A prevalent problem facing cities and regions is inadequate stormwater infrastructure. Sixteen billion gallons of raw sewage get dumped into Philadelphia’s rivers and streams each year after rain events. Because wet-weather flow is a dispersed problem, it has become increasingly clear that it requires a dispersed solution. Consequently, cities have started to explore alternatives for stormwater capture and treatment that are decentralized and incremental, rather than a system-wide upgrade. Individual lots in aggregate can have a significant impact on water quality. With funds being directed towards infrastructure rather than recreational or public space per se, we must explore creative ways to use infrastructural improvements as open space amenities.
This project explores the efficacy of customized substrates to develop alternatives to conventional on-site stormwater collection. Utilizing digital modeling and computer-controlled fabrication, we were testing whether or not manipulating geo-cells (three dimensional in-grade structures filled with gravel, soil or plants) can produce innovative infiltration features that combine their functional requirements with a visibly expressive surface that can add color, pattern and texture to vacant sites. Geo-cell configurations are currently limited by their uniform geometry. By varying the cellular shape, density and profile, we can fabricate them to produce a greater degree of variety and thus be more responsive to the opportunities of small urban sites.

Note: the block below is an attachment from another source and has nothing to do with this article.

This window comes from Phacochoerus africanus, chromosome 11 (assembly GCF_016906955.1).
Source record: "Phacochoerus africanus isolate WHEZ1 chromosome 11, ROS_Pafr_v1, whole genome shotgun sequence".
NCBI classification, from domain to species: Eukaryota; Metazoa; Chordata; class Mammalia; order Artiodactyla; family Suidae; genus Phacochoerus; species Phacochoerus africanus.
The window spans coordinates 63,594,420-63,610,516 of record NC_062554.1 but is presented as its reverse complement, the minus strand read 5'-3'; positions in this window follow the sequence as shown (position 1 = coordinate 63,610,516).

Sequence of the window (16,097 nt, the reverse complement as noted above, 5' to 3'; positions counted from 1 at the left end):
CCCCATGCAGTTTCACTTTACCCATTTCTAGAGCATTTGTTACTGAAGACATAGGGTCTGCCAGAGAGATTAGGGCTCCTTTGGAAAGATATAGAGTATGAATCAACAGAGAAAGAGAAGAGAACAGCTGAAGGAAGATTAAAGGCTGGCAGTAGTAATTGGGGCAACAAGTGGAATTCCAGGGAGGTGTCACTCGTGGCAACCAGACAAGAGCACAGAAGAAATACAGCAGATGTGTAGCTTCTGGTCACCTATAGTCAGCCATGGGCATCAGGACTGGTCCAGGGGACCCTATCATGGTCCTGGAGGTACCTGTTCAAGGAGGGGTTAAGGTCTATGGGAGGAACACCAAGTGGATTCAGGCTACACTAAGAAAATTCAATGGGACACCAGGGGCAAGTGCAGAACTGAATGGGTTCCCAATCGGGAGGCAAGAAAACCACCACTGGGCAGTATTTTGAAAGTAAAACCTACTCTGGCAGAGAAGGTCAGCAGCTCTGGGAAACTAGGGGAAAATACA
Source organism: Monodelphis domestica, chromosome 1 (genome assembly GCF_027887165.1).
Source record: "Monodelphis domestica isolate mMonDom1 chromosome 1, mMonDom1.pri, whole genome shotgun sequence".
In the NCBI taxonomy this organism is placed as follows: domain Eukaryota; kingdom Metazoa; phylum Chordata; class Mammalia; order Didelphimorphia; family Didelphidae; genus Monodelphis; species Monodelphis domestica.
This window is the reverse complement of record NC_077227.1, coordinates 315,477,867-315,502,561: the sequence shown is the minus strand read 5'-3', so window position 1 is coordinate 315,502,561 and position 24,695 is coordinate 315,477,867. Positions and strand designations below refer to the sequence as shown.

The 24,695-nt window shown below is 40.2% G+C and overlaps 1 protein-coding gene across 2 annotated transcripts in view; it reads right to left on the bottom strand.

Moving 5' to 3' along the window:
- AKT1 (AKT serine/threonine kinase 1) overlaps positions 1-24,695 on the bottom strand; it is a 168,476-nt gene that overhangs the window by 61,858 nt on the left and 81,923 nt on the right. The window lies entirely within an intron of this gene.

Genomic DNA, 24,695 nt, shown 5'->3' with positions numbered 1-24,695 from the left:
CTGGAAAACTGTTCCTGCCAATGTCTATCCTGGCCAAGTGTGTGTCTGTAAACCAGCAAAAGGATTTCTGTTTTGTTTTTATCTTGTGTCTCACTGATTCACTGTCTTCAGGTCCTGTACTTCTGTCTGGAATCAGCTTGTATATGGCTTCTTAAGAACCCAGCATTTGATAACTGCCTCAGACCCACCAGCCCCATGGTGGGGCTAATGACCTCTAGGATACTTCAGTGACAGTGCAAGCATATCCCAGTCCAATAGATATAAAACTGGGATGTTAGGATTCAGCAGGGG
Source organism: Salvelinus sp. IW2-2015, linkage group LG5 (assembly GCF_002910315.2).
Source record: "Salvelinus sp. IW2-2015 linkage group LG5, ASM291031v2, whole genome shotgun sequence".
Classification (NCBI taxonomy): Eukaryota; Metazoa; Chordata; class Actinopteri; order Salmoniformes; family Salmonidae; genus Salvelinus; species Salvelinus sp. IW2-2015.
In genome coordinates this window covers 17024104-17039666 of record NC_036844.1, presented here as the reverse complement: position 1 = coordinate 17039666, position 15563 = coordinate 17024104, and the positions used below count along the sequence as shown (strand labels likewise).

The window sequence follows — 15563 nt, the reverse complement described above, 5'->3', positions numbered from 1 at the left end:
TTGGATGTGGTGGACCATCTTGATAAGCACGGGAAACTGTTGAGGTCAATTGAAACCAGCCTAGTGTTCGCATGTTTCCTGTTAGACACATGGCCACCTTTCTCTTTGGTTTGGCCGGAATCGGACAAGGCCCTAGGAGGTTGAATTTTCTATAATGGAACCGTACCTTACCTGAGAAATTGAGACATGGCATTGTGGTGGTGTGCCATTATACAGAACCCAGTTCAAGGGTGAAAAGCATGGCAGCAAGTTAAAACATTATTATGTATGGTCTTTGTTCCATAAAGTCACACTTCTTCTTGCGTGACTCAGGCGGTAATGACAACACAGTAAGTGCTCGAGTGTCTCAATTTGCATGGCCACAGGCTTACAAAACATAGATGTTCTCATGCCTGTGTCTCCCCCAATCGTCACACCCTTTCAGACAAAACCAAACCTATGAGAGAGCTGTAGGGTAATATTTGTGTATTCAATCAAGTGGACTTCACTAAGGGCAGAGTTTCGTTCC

The customized geo-cell configuration was developed using parametric software to visualize existing and redirected water flow patterns. These patterns helped determine the geo-cell size and distribution of material mixtures between planting and gravel. The prototype tested the use of both conventional and alternative plastics. Test plot 1 was fabricated using petroleum-based plastics common to geo-cells. The second test plot, however, was fabricated using newer compostable corn-based plastics (polylactic acid biopolymer by Natureworks). PLA is becoming more readily used in the packaging industry. Its use, however, had not yet been extended to customized exterior applications using laser fabrication techniques.
Project: Self-initiated research exploring customized geo-cells.
Date July 2011
Size 2,000 sf
Location Philadelphia, PA
Project Team Karen M’Closkey, Keith VanDerSys
This research received a 2011 Boston Society of Architects Research Grant and a University Research Foundation (URF) grant.